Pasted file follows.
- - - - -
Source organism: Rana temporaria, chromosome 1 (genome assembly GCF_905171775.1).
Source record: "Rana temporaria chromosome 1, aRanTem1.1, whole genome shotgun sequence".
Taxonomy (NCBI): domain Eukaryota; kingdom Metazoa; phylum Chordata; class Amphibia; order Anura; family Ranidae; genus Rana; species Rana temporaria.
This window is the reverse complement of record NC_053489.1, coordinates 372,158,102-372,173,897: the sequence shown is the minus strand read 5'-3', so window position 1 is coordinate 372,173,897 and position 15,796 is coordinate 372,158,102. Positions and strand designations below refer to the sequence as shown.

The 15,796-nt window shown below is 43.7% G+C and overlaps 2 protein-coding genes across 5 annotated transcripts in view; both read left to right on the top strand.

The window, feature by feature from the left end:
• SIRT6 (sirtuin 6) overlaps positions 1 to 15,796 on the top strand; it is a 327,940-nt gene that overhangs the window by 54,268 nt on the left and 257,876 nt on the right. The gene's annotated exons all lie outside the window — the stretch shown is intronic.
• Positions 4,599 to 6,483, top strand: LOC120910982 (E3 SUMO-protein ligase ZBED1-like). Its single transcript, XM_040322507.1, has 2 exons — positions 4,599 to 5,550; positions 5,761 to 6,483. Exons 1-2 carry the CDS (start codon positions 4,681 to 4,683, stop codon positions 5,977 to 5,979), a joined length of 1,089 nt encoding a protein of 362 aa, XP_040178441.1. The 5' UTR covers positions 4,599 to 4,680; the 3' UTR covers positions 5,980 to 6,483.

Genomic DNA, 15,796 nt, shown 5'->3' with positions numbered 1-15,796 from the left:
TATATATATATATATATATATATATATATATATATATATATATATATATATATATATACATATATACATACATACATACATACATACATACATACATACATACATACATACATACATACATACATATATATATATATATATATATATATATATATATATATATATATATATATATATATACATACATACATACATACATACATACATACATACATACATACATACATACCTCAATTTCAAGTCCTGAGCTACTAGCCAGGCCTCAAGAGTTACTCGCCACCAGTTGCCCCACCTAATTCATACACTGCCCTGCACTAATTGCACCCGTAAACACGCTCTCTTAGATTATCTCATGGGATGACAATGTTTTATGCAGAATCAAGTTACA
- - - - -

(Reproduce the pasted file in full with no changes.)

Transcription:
Source organism: Rana temporaria, chromosome 1 (genome assembly GCF_905171775.1).
Source record: "Rana temporaria chromosome 1, aRanTem1.1, whole genome shotgun sequence".
Taxonomy (NCBI): domain Eukaryota; kingdom Metazoa; phylum Chordata; class Amphibia; order Anura; family Ranidae; genus Rana; species Rana temporaria.
This window is the reverse complement of record NC_053489.1, coordinates 372,158,102-372,173,897: the sequence shown is the minus strand read 5'-3', so window position 1 is coordinate 372,173,897 and position 15,796 is coordinate 372,158,102. Positions and strand designations below refer to the sequence as shown.

The 15,796-nt window shown below is 43.7% G+C and overlaps 2 protein-coding genes across 5 annotated transcripts in view; both read left to right on the top strand.

The window, feature by feature from the left end:
• SIRT6 (sirtuin 6) overlaps positions 1 to 15,796 on the top strand; it is a 327,940-nt gene that overhangs the window by 54,268 nt on the left and 257,876 nt on the right. The gene's annotated exons all lie outside the window — the stretch shown is intronic.
• Positions 4,599 to 6,483, top strand: LOC120910982 (E3 SUMO-protein ligase ZBED1-like). Its single transcript, XM_040322507.1, has 2 exons — positions 4,599 to 5,550; positions 5,761 to 6,483. Exons 1-2 carry the CDS (start codon positions 4,681 to 4,683, stop codon positions 5,977 to 5,979), a joined length of 1,089 nt encoding a protein of 362 aa, XP_040178441.1. The 5' UTR covers positions 4,599 to 4,680; the 3' UTR covers positions 5,980 to 6,483.

Genomic DNA, 15,796 nt, shown 5'->3' with positions numbered 1-15,796 from the left:
TATATATATATATATATATATATATATATATATATATATATATATATATATATATATACATATATACATACATACATACATACATACATACATACATACATACATACATACATACATACATACATATATATATATATATATATATATATATATATATATATATATATATATATATATATACATACATACATACATACATACATACATACATACATACATACATACATACCTCAATTTCAAGTCCTGAGCTACTAGCCAGGCCTCAAGAGTTACTCGCCACCAGTTGCCCCACCTAATTCATACACTGCCCTGCACTAATTGCACCCGTAAACACGCTCTCTTAGATTATCTCATGGGATGACAATGTTTTATGCAGAATCAAGTTACA